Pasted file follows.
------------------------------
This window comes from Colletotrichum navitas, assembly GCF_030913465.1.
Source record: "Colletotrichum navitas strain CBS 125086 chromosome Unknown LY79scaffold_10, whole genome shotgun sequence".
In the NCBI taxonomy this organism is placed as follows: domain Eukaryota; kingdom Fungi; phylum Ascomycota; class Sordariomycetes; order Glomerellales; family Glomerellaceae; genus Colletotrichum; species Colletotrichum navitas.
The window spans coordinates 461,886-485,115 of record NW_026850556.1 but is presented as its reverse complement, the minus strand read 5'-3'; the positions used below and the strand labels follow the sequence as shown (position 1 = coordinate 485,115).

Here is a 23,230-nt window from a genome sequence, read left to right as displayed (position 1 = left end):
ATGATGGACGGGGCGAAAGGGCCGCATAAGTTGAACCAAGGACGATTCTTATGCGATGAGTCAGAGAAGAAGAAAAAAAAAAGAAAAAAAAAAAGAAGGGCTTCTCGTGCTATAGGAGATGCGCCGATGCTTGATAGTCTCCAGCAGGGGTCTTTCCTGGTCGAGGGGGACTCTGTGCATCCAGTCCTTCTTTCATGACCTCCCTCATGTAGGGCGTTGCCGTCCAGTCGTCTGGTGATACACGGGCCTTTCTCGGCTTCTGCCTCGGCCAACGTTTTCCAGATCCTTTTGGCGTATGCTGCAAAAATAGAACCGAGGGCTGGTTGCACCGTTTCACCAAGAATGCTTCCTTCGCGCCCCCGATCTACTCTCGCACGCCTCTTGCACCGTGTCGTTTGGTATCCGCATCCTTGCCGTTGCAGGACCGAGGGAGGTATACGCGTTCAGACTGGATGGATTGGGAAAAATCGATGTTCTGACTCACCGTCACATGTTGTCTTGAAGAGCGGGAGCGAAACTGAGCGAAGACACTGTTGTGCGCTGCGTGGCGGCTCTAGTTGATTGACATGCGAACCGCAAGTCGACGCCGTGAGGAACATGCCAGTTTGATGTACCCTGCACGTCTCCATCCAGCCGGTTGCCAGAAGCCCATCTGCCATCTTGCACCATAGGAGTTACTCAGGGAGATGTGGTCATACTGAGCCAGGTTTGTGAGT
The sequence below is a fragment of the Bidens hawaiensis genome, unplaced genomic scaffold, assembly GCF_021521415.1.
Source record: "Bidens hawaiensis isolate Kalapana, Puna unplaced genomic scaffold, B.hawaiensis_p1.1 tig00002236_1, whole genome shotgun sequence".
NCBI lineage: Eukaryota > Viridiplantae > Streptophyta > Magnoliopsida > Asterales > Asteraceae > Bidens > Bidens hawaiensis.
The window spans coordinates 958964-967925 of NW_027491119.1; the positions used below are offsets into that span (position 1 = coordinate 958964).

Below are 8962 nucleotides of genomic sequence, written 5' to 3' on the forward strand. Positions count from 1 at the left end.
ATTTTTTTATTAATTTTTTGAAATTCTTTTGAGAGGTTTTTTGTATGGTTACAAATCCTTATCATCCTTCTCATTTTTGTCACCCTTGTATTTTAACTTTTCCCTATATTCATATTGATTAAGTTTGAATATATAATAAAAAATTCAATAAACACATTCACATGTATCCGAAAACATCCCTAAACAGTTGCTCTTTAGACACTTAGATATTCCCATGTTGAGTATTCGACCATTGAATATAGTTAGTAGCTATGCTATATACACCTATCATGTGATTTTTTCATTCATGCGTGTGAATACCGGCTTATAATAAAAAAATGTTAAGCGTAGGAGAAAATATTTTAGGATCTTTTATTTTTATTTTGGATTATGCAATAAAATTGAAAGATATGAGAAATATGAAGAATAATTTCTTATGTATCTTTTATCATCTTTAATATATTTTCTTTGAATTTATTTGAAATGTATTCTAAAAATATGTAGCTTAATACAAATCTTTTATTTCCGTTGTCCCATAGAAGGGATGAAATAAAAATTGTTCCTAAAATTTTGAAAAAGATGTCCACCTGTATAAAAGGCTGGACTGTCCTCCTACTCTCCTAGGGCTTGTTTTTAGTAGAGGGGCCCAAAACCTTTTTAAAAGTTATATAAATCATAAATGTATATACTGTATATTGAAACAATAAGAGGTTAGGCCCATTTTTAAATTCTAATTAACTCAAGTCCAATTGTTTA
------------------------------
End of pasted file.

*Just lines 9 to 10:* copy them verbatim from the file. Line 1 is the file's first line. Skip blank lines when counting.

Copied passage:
NCBI lineage: Eukaryota > Viridiplantae > Streptophyta > Magnoliopsida > Asterales > Asteraceae > Bidens > Bidens hawaiensis.
The window spans coordinates 958964-967925 of NW_027491119.1; the positions used below are offsets into that span (position 1 = coordinate 958964).